Property owned by people or companies sued in Ohio courts needs protection. According to the U.S Securities and Exchange Commission, an unprotected property may be exposed to wastage or dissipation. For such fears, the SEC appoints a third party to keep an eye on the assets as the owner faces court charges. The individual or company serving the court case is, therefore, said to be on receivership.
Other than keeping an eye on the property, the custodian has many other duties which can also be considered “the powers of the receiver.” He or she takes control of all the legal aspects of the property that includes filing claims on behalf of the owner. Also, the receiver can liquidate the property or distribute it to other parties in line with court orders.
The Cornell University Law School’s Legal Information Institute says that a receiver shall only be in charge until the court enters a judgment or asks him or her to continue pursuant to section 3203(e). Also, receivers must keep records of every transaction they undertake on behalf of the company. These records shall be made available for scrutiny by interested parties.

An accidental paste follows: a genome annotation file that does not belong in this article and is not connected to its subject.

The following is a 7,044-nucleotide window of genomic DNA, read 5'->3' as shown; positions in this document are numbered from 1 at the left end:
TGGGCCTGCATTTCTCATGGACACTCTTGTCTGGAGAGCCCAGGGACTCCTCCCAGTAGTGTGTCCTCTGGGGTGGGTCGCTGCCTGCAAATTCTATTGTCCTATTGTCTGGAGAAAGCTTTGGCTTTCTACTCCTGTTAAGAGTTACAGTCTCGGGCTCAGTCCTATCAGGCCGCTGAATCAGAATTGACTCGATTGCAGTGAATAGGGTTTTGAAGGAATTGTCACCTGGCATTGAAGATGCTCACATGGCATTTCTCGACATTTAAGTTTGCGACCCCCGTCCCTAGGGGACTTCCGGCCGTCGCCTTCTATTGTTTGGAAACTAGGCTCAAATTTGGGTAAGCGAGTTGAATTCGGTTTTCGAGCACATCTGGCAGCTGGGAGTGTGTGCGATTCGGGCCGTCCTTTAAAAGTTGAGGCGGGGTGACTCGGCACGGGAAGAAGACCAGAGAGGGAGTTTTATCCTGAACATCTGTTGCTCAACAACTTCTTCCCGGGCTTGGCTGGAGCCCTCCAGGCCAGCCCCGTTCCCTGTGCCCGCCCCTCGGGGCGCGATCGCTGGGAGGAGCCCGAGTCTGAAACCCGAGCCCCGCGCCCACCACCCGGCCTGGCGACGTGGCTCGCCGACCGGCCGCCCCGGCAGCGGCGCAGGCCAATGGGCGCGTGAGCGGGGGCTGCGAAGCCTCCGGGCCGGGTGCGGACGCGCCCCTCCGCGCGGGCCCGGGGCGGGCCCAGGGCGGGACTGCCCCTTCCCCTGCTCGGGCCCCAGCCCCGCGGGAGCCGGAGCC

The court is the appointing authority that has explicit powers to remove a receiver from office. Also, the court may change the receiver’s powers at any time. The receiver has a 5% commission entitlement on any amount he or she transacts. If the receiver transacted no sum by the termination of the contract, the court will organize for his or her compensation. However, receivers have to prepare accounts of all receipts and disbursements before their payment is determined.